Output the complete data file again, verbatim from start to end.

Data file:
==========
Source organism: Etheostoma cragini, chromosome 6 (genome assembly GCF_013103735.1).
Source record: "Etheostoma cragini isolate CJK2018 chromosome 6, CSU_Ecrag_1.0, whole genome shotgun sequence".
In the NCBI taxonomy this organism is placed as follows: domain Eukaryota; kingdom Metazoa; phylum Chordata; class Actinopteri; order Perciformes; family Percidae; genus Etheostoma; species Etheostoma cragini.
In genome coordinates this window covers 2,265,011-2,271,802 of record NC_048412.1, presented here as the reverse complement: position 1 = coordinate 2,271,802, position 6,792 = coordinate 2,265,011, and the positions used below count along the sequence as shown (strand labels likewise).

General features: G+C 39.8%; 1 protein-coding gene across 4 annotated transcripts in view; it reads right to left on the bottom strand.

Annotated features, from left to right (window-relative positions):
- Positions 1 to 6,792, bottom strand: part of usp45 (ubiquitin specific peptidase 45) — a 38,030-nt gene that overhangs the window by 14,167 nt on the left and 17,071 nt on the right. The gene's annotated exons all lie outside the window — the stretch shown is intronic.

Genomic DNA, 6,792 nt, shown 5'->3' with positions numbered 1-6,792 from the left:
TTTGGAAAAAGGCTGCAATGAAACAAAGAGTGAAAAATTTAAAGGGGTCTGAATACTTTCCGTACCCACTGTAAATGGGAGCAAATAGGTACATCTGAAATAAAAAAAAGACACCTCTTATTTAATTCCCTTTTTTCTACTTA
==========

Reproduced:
Source organism: Etheostoma cragini, chromosome 6 (genome assembly GCF_013103735.1).
Source record: "Etheostoma cragini isolate CJK2018 chromosome 6, CSU_Ecrag_1.0, whole genome shotgun sequence".
In the NCBI taxonomy this organism is placed as follows: domain Eukaryota; kingdom Metazoa; phylum Chordata; class Actinopteri; order Perciformes; family Percidae; genus Etheostoma; species Etheostoma cragini.
In genome coordinates this window covers 2,265,011-2,271,802 of record NC_048412.1, presented here as the reverse complement: position 1 = coordinate 2,271,802, position 6,792 = coordinate 2,265,011, and the positions used below count along the sequence as shown (strand labels likewise).

General features: G+C 39.8%; 1 protein-coding gene across 4 annotated transcripts in view; it reads right to left on the bottom strand.

Annotated features, from left to right (window-relative positions):
- Positions 1 to 6,792, bottom strand: part of usp45 (ubiquitin specific peptidase 45) — a 38,030-nt gene that overhangs the window by 14,167 nt on the left and 17,071 nt on the right. The gene's annotated exons all lie outside the window — the stretch shown is intronic.

Genomic DNA, 6,792 nt, shown 5'->3' with positions numbered 1-6,792 from the left:
TTTGGAAAAAGGCTGCAATGAAACAAAGAGTGAAAAATTTAAAGGGGTCTGAATACTTTCCGTACCCACTGTAAATGGGAGCAAATAGGTACATCTGAAATAAAAAAAAGACACCTCTTATTTAATTCCCTTTTTTCTACTTA